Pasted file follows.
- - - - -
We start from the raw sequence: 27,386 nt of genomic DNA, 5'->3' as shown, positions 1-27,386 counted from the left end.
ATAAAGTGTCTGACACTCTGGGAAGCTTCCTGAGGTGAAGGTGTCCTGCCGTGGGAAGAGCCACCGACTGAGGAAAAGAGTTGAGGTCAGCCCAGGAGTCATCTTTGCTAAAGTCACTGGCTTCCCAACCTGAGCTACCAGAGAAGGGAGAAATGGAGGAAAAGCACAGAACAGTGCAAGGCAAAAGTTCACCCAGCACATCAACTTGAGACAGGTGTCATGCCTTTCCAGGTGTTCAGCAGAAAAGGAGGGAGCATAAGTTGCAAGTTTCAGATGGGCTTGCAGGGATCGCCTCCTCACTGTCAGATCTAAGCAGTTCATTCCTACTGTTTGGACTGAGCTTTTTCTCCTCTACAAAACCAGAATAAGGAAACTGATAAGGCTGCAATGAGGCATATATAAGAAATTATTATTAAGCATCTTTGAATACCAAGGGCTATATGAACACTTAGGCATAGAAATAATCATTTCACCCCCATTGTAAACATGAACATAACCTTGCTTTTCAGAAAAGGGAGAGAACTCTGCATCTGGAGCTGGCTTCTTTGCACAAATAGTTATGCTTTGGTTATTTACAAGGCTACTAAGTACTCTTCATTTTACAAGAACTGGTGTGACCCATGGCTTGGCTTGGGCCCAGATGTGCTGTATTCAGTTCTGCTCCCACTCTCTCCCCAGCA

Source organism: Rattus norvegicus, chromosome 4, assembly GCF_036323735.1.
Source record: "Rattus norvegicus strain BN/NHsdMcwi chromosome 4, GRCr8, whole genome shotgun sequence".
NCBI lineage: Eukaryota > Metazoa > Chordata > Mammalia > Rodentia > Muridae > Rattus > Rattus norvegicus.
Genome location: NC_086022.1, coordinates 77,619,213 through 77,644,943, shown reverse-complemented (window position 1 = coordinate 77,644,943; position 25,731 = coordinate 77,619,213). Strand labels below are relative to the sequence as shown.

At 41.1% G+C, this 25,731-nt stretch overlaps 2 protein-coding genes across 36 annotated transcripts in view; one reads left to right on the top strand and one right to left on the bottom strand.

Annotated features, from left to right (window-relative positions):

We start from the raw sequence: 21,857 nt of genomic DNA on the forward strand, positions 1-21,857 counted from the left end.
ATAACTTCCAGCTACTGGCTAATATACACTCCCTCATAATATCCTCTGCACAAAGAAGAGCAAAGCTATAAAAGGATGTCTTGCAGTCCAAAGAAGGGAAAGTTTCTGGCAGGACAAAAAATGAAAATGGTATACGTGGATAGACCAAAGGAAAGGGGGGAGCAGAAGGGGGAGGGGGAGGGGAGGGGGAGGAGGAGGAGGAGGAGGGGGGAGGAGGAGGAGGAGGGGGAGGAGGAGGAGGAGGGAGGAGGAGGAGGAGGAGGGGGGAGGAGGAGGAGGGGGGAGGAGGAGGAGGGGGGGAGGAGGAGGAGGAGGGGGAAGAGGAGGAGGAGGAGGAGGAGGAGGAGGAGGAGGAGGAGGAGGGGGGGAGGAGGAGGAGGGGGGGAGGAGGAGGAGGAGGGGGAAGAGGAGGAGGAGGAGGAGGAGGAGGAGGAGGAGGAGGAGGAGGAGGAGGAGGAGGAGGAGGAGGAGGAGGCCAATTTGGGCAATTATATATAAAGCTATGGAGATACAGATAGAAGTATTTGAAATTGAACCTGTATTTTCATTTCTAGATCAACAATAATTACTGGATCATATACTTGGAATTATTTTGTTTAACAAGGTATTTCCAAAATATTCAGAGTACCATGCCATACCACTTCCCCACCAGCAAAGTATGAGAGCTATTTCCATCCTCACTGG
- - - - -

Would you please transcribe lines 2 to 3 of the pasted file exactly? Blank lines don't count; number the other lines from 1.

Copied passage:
ATAAAGTGTCTGACACTCTGGGAAGCTTCCTGAGGTGAAGGTGTCCTGCCGTGGGAAGAGCCACCGACTGAGGAAAAGAGTTGAGGTCAGCCCAGGAGTCATCTTTGCTAAAGTCACTGGCTTCCCAACCTGAGCTACCAGAGAAGGGAGAAATGGAGGAAAAGCACAGAACAGTGCAAGGCAAAAGTTCACCCAGCACATCAACTTGAGACAGGTGTCATGCCTTTCCAGGTGTTCAGCAGAAAAGGAGGGAGCATAAGTTGCAAGTTTCAGATGGGCTTGCAGGGATCGCCTCCTCACTGTCAGATCTAAGCAGTTCATTCCTACTGTTTGGACTGAGCTTTTTCTCCTCTACAAAACCAGAATAAGGAAACTGATAAGGCTGCAATGAGGCATATATAAGAAATTATTATTAAGCATCTTTGAATACCAAGGGCTATATGAACACTTAGGCATAGAAATAATCATTTCACCCCCATTGTAAACATGAACATAACCTTGCTTTTCAGAAAAGGGAGAGAACTCTGCATCTGGAGCTGGCTTCTTTGCACAAATAGTTATGCTTTGGTTATTTACAAGGCTACTAAGTACTCTTCATTTTACAAGAACTGGTGTGACCCATGGCTTGGCTTGGGCCCAGATGTGCTGTATTCAGTTCTGCTCCCACTCTCTCCCCAGCA

Source organism: Rattus norvegicus, chromosome 4, assembly GCF_036323735.1.